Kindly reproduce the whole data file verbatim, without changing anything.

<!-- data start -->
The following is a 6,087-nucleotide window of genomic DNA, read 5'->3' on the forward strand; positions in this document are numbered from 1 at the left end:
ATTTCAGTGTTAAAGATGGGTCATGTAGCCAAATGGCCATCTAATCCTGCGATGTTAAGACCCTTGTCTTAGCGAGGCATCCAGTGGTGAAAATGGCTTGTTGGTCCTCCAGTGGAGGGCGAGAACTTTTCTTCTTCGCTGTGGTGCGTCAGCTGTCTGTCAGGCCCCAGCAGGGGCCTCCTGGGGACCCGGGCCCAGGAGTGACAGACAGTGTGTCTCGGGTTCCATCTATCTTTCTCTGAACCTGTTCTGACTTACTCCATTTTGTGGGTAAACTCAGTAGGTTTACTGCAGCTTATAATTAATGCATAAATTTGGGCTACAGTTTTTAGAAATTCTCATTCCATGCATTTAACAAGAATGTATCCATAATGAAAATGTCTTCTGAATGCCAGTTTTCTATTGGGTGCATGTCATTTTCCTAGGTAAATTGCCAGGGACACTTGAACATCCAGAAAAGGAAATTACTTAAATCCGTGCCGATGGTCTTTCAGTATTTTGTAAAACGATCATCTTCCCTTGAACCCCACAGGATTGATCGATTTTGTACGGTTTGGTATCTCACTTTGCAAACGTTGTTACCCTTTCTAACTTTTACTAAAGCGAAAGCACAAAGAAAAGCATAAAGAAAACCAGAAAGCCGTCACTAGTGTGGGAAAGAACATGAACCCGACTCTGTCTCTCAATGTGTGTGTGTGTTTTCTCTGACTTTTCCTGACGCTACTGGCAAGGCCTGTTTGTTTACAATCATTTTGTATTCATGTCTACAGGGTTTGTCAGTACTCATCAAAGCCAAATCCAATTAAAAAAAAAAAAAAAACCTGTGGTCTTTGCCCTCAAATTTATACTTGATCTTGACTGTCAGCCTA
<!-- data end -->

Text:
The following is a 6,087-nucleotide window of genomic DNA, read 5'->3' on the forward strand; positions in this document are numbered from 1 at the left end:
ATTTCAGTGTTAAAGATGGGTCATGTAGCCAAATGGCCATCTAATCCTGCGATGTTAAGACCCTTGTCTTAGCGAGGCATCCAGTGGTGAAAATGGCTTGTTGGTCCTCCAGTGGAGGGCGAGAACTTTTCTTCTTCGCTGTGGTGCGTCAGCTGTCTGTCAGGCCCCAGCAGGGGCCTCCTGGGGACCCGGGCCCAGGAGTGACAGACAGTGTGTCTCGGGTTCCATCTATCTTTCTCTGAACCTGTTCTGACTTACTCCATTTTGTGGGTAAACTCAGTAGGTTTACTGCAGCTTATAATTAATGCATAAATTTGGGCTACAGTTTTTAGAAATTCTCATTCCATGCATTTAACAAGAATGTATCCATAATGAAAATGTCTTCTGAATGCCAGTTTTCTATTGGGTGCATGTCATTTTCCTAGGTAAATTGCCAGGGACACTTGAACATCCAGAAAAGGAAATTACTTAAATCCGTGCCGATGGTCTTTCAGTATTTTGTAAAACGATCATCTTCCCTTGAACCCCACAGGATTGATCGATTTTGTACGGTTTGGTATCTCACTTTGCAAACGTTGTTACCCTTTCTAACTTTTACTAAAGCGAAAGCACAAAGAAAAGCATAAAGAAAACCAGAAAGCCGTCACTAGTGTGGGAAAGAACATGAACCCGACTCTGTCTCTCAATGTGTGTGTGTGTTTTCTCTGACTTTTCCTGACGCTACTGGCAAGGCCTGTTTGTTTACAATCATTTTGTATTCATGTCTACAGGGTTTGTCAGTACTCATCAAAGCCAAATCCAATTAAAAAAAAAAAAAAAACCTGTGGTCTTTGCCCTCAAATTTATACTTGATCTTGACTGTCAGCCTA